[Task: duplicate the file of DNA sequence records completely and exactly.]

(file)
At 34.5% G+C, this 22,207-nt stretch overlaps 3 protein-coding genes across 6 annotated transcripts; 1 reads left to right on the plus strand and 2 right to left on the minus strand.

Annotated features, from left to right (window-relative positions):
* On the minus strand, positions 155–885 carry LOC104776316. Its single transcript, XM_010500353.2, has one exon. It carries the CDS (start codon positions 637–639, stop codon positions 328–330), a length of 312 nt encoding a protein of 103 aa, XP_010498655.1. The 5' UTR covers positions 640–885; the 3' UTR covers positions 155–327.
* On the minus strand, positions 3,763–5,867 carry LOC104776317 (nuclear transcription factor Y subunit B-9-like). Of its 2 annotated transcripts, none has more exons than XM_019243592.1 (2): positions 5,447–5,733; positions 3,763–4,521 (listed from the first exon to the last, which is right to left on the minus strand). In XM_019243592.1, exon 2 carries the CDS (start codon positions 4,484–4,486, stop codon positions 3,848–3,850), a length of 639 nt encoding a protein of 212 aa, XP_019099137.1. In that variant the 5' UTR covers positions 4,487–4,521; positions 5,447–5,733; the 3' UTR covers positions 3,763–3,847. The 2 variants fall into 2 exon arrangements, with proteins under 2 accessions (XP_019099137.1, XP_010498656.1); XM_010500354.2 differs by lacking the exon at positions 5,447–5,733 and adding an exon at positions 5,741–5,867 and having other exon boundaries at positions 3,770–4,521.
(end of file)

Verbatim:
At 34.5% G+C, this 22,207-nt stretch overlaps 3 protein-coding genes across 6 annotated transcripts; 1 reads left to right on the plus strand and 2 right to left on the minus strand.

Annotated features, from left to right (window-relative positions):
* On the minus strand, positions 155–885 carry LOC104776316. Its single transcript, XM_010500353.2, has one exon. It carries the CDS (start codon positions 637–639, stop codon positions 328–330), a length of 312 nt encoding a protein of 103 aa, XP_010498655.1. The 5' UTR covers positions 640–885; the 3' UTR covers positions 155–327.
* On the minus strand, positions 3,763–5,867 carry LOC104776317 (nuclear transcription factor Y subunit B-9-like). Of its 2 annotated transcripts, none has more exons than XM_019243592.1 (2): positions 5,447–5,733; positions 3,763–4,521 (listed from the first exon to the last, which is right to left on the minus strand). In XM_019243592.1, exon 2 carries the CDS (start codon positions 4,484–4,486, stop codon positions 3,848–3,850), a length of 639 nt encoding a protein of 212 aa, XP_019099137.1. In that variant the 5' UTR covers positions 4,487–4,521; positions 5,447–5,733; the 3' UTR covers positions 3,763–3,847. The 2 variants fall into 2 exon arrangements, with proteins under 2 accessions (XP_019099137.1, XP_010498656.1); XM_010500354.2 differs by lacking the exon at positions 5,447–5,733 and adding an exon at positions 5,741–5,867 and having other exon boundaries at positions 3,770–4,521.